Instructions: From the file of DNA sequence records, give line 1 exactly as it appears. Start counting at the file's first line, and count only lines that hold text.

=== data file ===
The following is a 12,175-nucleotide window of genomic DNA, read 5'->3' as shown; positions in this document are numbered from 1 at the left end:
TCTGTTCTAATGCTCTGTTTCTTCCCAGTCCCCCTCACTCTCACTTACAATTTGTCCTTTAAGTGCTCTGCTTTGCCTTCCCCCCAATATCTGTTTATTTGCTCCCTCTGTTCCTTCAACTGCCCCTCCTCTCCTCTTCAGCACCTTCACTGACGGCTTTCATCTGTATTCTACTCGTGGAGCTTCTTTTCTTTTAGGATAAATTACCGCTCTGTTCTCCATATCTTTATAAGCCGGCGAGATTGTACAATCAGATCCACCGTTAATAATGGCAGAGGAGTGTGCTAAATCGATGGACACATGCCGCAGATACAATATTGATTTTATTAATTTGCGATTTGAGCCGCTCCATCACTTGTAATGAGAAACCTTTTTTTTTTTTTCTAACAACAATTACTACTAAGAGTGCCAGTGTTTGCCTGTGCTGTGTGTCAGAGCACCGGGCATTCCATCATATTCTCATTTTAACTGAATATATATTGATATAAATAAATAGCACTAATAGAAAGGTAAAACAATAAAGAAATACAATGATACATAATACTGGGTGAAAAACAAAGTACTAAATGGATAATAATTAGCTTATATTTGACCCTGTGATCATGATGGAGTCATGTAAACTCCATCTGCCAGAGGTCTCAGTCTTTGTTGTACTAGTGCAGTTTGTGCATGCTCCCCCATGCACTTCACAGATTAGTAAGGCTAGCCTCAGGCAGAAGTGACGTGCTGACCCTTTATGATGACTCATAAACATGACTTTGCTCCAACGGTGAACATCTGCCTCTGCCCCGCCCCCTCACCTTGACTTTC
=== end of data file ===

The following is a 12,175-nucleotide window of genomic DNA, read 5'->3' as shown; positions in this document are numbered from 1 at the left end: